Mountsberg - More than Just an Egg Hunt

I'm really glad we came across Mountsberg Conservation Area located on the western edge of Greater Toronto. Although we came specifical...

I'm really glad we came across Mountsberg Conservation Area located on the western edge of Greater Toronto. Although we came specifically for the Easter Egg Hunt, we quickly realized that this little park is a hidden gem offering lots of things to do especially for children. So instead of spending a few hours as per the original plan, we stayed there until the park closed for the day. Scroll down to see what this park has to offer.

I have to admit that the park was quite crowded on the Easter long weekend this year (2017). I think that a nice weather and a shortage of Easter egg hunt events across the Greater Toronto Area (I was only able to find a few decent ones, and it's for a huge megapolis like GTA) contributed to it. However, our friends told us that it was way less busy than Centreville located on Toronto Islands. 
A line of cars to get to the park. 
All parking lots were full, so cars had to park on grass.
There are different types and flavours of the Easter egg hunt that I have seen, and most of them involve finding artificial eggs and exchanging them for chocolate egg candies. At Mountsberg, a child was supposed to take a paper card with a number and find a wooden egg with the same number. Once done, a child would exchange it for a chocolate egg. 
Wooden eggs were scattered across a small area, but sometimes it was still quite challenging to find a right number.
At times, a line to exchange a wooden egg for a candy would be as long as 25-30 people. Koodos to the park's staff - they were very friendly and efficient.
"What kind of jewelry does the Eastern Bunny wear? - 14 carrot gold!"
After a dozen of iterations, a child would probably get enough candy and egg fun, so other things to do at the park would come handy. The most interesting one is the Raptor Centre where birds of pray live. Each hour a park staff would have a presentation with some of those birds including owls, hawks and others.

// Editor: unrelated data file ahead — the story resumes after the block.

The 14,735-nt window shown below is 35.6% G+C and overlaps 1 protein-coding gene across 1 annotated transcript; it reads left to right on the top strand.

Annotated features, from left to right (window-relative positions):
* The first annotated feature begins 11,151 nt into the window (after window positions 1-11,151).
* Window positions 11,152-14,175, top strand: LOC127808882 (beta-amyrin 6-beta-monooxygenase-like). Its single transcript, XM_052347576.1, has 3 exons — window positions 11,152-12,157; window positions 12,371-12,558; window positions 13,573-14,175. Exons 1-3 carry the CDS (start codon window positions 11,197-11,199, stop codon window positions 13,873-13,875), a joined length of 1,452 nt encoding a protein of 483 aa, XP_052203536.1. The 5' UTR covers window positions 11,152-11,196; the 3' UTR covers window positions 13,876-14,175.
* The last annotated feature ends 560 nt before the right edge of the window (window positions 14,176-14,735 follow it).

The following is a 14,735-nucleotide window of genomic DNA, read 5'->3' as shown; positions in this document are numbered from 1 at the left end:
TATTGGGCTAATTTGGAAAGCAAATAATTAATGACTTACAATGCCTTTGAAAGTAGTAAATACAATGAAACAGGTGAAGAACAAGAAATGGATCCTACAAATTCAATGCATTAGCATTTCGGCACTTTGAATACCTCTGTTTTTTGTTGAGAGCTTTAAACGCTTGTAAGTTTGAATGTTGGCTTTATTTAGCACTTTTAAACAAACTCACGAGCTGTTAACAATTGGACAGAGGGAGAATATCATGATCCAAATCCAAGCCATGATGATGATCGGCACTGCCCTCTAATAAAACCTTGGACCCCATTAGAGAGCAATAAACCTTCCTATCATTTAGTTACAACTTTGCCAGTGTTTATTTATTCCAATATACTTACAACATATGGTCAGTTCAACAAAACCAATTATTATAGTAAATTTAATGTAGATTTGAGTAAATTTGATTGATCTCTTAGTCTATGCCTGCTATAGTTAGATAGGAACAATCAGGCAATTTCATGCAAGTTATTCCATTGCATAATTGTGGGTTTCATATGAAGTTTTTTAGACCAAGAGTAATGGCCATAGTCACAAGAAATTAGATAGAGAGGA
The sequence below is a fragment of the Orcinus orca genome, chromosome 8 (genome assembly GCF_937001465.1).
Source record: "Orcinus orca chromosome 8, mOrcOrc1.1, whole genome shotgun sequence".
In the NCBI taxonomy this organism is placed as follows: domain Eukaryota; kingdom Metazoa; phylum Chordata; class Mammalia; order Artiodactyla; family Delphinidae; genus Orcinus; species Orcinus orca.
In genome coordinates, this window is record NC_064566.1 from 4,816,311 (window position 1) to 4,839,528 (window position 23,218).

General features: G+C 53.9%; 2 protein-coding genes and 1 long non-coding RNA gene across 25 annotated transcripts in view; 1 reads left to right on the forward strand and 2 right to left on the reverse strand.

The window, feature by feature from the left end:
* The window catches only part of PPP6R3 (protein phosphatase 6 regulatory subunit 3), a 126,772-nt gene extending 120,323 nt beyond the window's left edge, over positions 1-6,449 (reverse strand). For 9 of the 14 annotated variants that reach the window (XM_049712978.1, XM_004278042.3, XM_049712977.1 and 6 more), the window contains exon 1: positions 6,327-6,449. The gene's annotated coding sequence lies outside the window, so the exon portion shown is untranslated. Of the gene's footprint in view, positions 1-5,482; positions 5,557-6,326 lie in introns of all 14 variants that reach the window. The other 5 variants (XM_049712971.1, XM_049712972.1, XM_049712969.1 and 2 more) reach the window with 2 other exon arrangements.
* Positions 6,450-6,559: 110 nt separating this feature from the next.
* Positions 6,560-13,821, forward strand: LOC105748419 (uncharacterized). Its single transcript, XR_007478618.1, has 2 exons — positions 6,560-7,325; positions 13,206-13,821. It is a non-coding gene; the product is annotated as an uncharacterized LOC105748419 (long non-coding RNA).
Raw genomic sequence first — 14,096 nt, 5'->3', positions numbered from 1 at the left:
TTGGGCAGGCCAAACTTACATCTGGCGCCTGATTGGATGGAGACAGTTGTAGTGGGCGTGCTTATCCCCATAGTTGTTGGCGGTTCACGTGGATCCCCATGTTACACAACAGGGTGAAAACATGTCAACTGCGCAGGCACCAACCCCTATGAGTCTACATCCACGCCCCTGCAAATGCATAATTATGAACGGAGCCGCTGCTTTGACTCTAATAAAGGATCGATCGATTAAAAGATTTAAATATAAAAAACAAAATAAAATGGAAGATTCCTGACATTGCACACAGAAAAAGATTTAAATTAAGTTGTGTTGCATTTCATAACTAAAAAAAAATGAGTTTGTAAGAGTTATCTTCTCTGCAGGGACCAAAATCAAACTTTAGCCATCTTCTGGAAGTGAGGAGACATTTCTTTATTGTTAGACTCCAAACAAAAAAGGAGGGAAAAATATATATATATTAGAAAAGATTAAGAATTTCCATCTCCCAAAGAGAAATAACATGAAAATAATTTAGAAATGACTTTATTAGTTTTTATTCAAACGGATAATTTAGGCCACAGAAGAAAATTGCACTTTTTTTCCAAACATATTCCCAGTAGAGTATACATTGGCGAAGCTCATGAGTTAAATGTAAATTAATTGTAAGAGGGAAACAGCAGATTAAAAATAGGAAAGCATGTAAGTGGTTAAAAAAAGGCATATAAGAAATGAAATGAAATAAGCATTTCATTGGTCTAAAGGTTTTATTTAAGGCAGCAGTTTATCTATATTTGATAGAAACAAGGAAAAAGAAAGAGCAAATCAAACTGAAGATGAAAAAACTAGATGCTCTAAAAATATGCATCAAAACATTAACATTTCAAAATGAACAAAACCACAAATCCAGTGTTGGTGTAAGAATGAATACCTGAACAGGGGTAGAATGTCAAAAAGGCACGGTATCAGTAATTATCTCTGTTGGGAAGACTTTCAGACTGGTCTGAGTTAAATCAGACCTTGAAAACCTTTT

Did you know that some hawks work full time at Pearson Airport in Toronto? They managed to significantly reduce a number of collisions with aircrafts (the current rate is 1 per 10,000 moves - landings and take-offs) by scaring out other birds from the runways.
The park has a small farm with cute sheep and goats as well as some rabbits and chicks. You can even pet them if you're lucky.
A real horse stable make the park look more than just a small zoo. Not sure about horse lessons, but it looks like horses are trained and very well maintained.
What I totally didn't expect to see was a herd of bisons roaming on a piece of land. Bisons are the North American native cows. They recently did a comeback to Banff National Park.
Halfway through the egg hunt I noticed that some people had a small piece of paper for what looked like a scavenger hunt. 
I was right. Six stations located all over the park, six clues that had to be solved in sequence would help you reveal a password to seize a grant prize - some more candies.
But the prize didn't really matter as the real draw is the challenge that a scavenger hunt brings. Also, it's a great cause to get to know the park. 
The clues were not easy to solve, and we would not have found all six stations, had we not accidentally spotted the last station in the middle of the forest where almost no people would go.
The scavenger hunt took us to a forest, meadows and wetlands, we spotted some wildlife.
We saw a train up close.
We also realized that Mountsberg is a great place for biking even though it's not actively advertised as a biking destination, and kind of stays in the shadow of its neighbouring park - Kelso Lake.
It's amazing to see how nature is waking up from the winter sleep.
Old chimney in the middle of the forest.
When we returned from the biking trip, the park was almost empty as the main activities had already wrapped up by 4 pm. The place on the pictures below is where at least 100 people were looking for wooden eggs a few hours ago. And now it's completely empty!
Even though the Easter has passed, Mountsberg has lots of things to offer year around. Check the park's website for the list of upcoming events this spring and summer.


Mountsberg Conservation Area is located near Milton, ON 70 km west of Toronto. Unless the traffic is bad, the best way to get to the park is via Highway 401, exit at Guelph Line and follow the signs. Alternatively,  Highway QEW and Guelph Line can also bring you to the park.

Park's address: 2259 Milburough Line, Campbellville, ON L0P 1B0

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